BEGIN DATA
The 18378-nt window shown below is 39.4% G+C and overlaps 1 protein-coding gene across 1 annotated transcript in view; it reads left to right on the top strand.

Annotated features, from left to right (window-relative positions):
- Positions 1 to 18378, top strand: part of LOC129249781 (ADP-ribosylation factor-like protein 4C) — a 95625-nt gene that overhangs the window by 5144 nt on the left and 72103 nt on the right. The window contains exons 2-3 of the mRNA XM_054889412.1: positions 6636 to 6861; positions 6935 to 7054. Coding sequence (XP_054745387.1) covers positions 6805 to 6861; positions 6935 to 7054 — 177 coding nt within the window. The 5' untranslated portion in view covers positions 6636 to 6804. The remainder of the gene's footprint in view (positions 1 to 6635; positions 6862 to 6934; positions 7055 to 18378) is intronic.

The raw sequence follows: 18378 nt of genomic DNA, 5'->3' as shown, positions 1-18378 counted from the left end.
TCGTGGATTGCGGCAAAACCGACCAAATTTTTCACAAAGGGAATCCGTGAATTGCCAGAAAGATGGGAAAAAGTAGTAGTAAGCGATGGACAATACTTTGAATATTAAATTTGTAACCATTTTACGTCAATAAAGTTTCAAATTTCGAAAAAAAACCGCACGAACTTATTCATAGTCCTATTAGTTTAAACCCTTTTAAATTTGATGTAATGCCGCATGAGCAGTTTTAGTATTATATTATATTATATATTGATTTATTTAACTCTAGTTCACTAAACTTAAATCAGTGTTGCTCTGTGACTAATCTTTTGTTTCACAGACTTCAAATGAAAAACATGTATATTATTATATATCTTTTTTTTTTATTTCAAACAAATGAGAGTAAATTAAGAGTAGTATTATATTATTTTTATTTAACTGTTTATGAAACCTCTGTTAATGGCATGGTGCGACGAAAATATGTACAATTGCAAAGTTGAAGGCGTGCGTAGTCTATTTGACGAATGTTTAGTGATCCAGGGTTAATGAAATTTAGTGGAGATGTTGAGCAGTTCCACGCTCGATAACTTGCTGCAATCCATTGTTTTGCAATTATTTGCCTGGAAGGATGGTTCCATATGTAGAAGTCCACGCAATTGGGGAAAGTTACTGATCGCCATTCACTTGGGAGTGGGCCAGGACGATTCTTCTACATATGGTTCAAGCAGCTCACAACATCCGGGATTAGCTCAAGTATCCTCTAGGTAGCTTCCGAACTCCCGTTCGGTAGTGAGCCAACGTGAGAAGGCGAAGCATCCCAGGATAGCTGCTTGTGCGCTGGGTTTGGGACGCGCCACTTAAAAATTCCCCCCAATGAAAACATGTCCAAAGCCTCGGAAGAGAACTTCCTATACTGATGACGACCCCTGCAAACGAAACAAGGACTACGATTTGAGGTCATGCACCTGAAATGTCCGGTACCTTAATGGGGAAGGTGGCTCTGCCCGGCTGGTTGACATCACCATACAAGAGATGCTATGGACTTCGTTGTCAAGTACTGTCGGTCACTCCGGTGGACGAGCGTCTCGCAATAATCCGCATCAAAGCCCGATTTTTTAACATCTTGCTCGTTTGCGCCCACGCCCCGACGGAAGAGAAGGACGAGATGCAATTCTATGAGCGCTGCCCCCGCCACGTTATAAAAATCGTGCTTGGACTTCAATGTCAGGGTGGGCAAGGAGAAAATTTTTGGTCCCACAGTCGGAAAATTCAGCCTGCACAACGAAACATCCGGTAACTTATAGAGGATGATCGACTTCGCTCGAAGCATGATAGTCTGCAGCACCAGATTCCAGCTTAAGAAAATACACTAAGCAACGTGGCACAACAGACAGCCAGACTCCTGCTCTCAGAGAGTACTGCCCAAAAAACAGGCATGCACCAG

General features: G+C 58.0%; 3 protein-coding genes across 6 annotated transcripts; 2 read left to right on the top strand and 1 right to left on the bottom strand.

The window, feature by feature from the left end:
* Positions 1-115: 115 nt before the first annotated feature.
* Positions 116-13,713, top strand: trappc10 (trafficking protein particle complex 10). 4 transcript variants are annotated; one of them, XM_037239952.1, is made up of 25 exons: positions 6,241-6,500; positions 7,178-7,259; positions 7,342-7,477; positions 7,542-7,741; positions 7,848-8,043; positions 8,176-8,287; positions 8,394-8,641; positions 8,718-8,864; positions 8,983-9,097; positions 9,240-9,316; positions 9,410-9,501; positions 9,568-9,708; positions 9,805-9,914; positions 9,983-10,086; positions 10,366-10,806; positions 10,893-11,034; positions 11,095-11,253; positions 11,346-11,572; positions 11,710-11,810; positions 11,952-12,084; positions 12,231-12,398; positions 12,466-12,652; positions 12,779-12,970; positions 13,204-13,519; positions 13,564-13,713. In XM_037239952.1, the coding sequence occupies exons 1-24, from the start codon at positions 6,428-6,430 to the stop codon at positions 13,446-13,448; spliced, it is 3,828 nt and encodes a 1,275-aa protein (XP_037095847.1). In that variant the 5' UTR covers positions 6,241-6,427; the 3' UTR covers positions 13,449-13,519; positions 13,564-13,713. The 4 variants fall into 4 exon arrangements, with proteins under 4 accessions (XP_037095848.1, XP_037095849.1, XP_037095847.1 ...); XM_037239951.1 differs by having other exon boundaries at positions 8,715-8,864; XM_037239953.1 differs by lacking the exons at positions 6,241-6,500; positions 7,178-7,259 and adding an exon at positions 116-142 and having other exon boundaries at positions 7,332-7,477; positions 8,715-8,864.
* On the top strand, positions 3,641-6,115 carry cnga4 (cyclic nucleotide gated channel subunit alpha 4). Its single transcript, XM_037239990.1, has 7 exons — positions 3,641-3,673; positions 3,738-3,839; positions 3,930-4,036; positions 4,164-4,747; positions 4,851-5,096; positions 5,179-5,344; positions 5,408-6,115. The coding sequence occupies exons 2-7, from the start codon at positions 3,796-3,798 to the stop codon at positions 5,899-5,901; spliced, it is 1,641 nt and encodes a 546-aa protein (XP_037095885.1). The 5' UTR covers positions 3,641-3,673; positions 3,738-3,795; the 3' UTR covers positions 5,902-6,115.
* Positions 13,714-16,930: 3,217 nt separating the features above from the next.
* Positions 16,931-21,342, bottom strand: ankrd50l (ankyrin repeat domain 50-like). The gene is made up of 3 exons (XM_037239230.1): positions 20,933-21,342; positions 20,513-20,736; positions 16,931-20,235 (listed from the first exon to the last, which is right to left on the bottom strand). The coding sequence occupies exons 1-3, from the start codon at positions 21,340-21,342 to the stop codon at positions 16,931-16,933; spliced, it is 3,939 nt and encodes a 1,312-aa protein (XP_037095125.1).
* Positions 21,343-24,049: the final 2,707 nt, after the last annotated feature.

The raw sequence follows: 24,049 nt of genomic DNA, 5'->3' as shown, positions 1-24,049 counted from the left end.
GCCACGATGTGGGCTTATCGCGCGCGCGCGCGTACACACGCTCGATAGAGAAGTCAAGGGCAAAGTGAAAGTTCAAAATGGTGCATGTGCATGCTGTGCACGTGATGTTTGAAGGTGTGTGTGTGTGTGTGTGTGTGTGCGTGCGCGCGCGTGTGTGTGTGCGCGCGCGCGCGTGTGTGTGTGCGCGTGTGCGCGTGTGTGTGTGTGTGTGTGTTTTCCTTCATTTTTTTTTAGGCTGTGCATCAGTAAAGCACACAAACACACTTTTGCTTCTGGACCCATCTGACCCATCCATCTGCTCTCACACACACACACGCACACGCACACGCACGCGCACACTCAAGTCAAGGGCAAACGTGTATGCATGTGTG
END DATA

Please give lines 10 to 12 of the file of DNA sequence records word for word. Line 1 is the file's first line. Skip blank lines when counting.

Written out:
* On the top strand, positions 3,641-6,115 carry cnga4 (cyclic nucleotide gated channel subunit alpha 4). Its single transcript, XM_037239990.1, has 7 exons — positions 3,641-3,673; positions 3,738-3,839; positions 3,930-4,036; positions 4,164-4,747; positions 4,851-5,096; positions 5,179-5,344; positions 5,408-6,115. The coding sequence occupies exons 2-7, from the start codon at positions 3,796-3,798 to the stop codon at positions 5,899-5,901; spliced, it is 1,641 nt and encodes a 546-aa protein (XP_037095885.1). The 5' UTR covers positions 3,641-3,673; positions 3,738-3,795; the 3' UTR covers positions 5,902-6,115.
* Positions 13,714-16,930: 3,217 nt separating the features above from the next.
* Positions 16,931-21,342, bottom strand: ankrd50l (ankyrin repeat domain 50-like). The gene is made up of 3 exons (XM_037239230.1): positions 20,933-21,342; positions 20,513-20,736; positions 16,931-20,235 (listed from the first exon to the last, which is right to left on the bottom strand). The coding sequence occupies exons 1-3, from the start codon at positions 21,340-21,342 to the stop codon at positions 16,931-16,933; spliced, it is 3,939 nt and encodes a 1,312-aa protein (XP_037095125.1).